Partner Ethel Williams
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Ethel Waters (October 31, 1896 – September 1, 1977) was an American singer and actress. Waters frequently performed jazz, big band, and pop music, on the Broadway stage and in concerts, but she began her career in the 1920s singing blues. Waters notable recordings include "Dinah", "Stormy Weather", "Taking a Chance on Love", "Heat Wave", "Supper Time", "Am I Blue?", "Cabin in the Sky", "I'm Coming Virginia", and her version of the spiritual "His Eye Is on the Sparrow". Waters was the second African American, after Hattie McDaniel, to be nominated for an Academy Award. She was the first African-American to star on her own television show, in 1939, and the first African-American woman to be nominated for an Emmy Award, in 1962.
Waters married three times, had no children and was bisexual. Her first marriage was to Merritt "Buddy" Purnsley, whom she married at age 13 in 1909; they divorced in 1913. She later married Clyde Edwards Matthews in 1929, the union only lasted four years; divorcing in 1933. Waters third marriage was to Edward Mallory from 1938 until divorcing in 1945. Sometime during the 1920s, Waters was in a relationship with dancer Ethel Williams (d. December 21, 1891 - d. after 1961), the two women gaining the nickname of "Two Ethels". Waters was the great-aunt of the singer-songwriter Crystal Waters.
Soon after Selma Burke's arrival in New York, Burke met Claude McKay, a poet, writer, and major figure in the Harlem Renaissance. Through him Burke made the acquaintance of many other notables, including poet Langston Hughes, Ethel Waters, poet and civil rights leader James Weldon Johnson, playwright Eugene O’Neill, and Nobel Prize-winning author Sinclair Lewis.
Photographed on June 8, 1932, by Carl Van Vechten
In 1938, Waters met famed artist, Luigi Lucioni, through their mutual friend, Carl Van Vechten. Lucioni asked Waters if he could paint her portrait and a sitting was arranged at his studio on Washington Square. Waters bought the finished portrait from Lucioni in 1939 for $500. Waters was at the height of her career in 1939 and was the first African American to have a starring role on Broadway and was already a jazz and blues legend. In her portrait, Waters wears a tailored red dress with a mink coat draped over the back of her chair. Lucioni positioned Waters with her arms tightly wrapped around her waist, a gesture that conveys a sense of vulnerability as if she were trying to protect herself. In 2017, the Huntsville Museum of Art (HMA) acquired the Portrait of Ethel Waters. HMA Executive Director Christopher J. Madkour and historian Dr. Stuart Embury, were able to track down the whereabouts of the painting. The painting was thought to be lost since it had not been viewed by the public since 1942, but the two traced it to a private residence in 2016. The owner graciously allowed the Huntsville Museum of Art to display Portrait of Ethel Waters in the exhibition, American Romantic: The Art of Luigi Lucioni, where it was viewed by the public for the first time in over 70 years. The Museum successfully negotiated the purchase of the painting and, thanks in part to the generosity of the Huntsville community, Lucioni's Portrait of Ethel Waters is now on public display at the Huntsville Museum of Art in Huntsville, Alabama.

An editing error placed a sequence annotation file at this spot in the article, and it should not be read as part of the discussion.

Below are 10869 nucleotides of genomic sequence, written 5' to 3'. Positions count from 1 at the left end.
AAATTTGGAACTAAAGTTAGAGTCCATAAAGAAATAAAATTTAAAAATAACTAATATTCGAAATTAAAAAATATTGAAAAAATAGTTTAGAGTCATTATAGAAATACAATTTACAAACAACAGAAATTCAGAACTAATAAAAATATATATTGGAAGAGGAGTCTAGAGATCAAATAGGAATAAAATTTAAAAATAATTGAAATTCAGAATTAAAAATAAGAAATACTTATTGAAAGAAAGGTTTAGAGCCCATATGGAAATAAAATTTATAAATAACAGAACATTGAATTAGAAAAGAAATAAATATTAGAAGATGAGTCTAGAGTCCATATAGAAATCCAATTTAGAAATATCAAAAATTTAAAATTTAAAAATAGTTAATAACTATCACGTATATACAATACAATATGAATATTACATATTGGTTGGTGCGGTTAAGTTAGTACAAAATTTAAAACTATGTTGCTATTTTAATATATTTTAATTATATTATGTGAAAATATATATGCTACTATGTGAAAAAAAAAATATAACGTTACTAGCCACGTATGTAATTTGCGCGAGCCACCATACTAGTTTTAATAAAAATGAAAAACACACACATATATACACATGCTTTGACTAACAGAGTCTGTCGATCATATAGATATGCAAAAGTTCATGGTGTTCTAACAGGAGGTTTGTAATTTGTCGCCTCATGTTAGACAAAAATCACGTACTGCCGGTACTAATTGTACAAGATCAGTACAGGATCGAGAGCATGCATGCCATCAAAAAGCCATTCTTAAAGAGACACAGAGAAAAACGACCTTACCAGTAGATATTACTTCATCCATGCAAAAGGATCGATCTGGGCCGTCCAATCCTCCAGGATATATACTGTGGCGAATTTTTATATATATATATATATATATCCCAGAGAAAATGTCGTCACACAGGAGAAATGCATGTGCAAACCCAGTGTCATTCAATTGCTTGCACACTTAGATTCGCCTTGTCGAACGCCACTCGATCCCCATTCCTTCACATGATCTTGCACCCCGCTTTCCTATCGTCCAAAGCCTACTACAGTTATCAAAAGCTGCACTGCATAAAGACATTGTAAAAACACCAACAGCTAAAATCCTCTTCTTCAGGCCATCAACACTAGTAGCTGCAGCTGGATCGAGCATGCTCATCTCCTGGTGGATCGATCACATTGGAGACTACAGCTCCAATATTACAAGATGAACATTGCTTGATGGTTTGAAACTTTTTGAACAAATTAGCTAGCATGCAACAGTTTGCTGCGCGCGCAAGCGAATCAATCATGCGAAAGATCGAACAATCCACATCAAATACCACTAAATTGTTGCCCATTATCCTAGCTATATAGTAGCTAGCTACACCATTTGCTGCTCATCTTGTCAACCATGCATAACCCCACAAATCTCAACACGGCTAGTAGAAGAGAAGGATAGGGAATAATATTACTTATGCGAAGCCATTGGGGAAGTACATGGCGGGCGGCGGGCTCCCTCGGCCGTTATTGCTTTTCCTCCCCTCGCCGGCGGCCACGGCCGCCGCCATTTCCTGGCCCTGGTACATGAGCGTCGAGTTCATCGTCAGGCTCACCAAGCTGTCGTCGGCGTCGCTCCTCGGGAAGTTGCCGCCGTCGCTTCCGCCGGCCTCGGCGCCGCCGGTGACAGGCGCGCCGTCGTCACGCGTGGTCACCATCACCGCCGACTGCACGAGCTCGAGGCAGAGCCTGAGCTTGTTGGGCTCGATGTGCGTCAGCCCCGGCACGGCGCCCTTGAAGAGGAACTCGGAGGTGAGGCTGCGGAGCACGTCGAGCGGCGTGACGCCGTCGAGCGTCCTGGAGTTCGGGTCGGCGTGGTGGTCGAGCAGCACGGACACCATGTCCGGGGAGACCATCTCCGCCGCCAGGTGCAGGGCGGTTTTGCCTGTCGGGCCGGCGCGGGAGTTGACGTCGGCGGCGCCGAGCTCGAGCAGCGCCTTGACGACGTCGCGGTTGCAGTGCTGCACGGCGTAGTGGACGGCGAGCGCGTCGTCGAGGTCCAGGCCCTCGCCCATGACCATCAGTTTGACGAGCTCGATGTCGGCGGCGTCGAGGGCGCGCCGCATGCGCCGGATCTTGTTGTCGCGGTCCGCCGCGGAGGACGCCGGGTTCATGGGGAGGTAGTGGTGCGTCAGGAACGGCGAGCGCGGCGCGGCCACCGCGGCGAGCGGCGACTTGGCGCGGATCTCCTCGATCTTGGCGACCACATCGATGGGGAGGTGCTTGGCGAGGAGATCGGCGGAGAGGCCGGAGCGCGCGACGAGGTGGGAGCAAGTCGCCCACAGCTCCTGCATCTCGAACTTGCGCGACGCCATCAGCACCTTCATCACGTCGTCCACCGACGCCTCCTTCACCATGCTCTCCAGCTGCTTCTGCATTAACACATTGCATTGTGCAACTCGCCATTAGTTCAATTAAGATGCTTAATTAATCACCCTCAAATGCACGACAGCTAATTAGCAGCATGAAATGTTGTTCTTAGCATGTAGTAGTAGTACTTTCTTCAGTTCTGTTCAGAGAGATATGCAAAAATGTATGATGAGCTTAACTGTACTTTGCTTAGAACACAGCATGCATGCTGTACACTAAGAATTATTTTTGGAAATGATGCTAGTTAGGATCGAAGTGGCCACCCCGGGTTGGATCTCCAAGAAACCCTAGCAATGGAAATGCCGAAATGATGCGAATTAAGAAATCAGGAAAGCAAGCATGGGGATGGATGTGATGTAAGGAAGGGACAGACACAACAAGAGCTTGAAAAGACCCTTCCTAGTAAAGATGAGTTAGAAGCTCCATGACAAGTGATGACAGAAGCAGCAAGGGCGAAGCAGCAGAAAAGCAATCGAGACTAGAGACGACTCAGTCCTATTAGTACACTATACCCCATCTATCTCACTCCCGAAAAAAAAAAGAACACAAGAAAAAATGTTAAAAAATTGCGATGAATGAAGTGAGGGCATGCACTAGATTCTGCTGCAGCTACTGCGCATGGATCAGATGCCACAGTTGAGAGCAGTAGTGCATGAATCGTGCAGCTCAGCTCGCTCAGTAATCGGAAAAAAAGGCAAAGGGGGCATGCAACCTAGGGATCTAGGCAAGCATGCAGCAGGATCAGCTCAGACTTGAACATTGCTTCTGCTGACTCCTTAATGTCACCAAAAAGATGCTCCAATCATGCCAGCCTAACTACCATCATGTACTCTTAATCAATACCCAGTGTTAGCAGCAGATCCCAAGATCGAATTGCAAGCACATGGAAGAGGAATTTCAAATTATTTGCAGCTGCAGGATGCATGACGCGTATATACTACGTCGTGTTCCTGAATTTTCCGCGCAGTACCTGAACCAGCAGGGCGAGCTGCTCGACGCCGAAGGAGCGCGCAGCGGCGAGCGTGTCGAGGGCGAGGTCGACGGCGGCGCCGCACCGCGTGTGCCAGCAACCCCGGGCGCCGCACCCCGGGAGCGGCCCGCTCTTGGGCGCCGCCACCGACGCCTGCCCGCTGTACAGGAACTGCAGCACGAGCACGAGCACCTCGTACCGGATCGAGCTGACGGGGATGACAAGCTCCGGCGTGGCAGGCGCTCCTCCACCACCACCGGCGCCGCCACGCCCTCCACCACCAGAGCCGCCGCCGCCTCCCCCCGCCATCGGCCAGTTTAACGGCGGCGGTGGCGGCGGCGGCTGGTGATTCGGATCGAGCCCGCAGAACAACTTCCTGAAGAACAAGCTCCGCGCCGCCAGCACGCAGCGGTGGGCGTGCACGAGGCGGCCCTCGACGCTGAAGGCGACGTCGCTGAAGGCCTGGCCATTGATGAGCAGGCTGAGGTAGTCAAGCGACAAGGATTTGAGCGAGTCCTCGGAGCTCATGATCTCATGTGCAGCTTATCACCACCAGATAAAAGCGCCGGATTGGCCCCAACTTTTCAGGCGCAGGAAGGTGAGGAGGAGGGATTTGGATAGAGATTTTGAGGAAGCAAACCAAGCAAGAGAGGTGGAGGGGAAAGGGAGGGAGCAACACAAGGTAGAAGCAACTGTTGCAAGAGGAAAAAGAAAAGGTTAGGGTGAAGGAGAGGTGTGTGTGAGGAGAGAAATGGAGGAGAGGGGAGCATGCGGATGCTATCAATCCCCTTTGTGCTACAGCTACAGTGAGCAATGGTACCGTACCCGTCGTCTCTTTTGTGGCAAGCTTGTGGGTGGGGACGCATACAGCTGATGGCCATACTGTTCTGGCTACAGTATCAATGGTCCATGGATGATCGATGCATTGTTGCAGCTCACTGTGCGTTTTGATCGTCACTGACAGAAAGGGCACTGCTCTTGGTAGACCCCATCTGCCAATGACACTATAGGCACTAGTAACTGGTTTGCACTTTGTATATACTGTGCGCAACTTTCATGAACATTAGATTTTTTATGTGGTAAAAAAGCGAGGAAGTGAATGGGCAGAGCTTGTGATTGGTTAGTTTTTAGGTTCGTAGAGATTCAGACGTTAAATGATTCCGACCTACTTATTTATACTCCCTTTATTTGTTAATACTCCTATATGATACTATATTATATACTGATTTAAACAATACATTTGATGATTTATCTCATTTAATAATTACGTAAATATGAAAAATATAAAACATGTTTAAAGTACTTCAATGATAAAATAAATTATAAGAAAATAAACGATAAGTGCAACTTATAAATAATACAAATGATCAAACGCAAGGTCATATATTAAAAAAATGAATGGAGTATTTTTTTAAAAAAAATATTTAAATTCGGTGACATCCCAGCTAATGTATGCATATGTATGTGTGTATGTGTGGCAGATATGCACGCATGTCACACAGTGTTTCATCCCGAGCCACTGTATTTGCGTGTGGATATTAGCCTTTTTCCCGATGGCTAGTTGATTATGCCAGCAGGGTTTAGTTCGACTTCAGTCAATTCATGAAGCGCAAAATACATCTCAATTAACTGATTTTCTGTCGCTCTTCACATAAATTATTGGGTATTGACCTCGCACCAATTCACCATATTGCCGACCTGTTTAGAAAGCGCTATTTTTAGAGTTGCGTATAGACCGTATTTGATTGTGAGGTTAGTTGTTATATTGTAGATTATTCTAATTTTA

In her later years, Waters often toured with the preacher Billy Graham on his "crusades". Waters died on September 1, 1977, aged 80, from uterine cancer, kidney failure, and other ailments, in Chatsworth, California. Waters is buried at Forest Lawn Memorial Park (Glendale).
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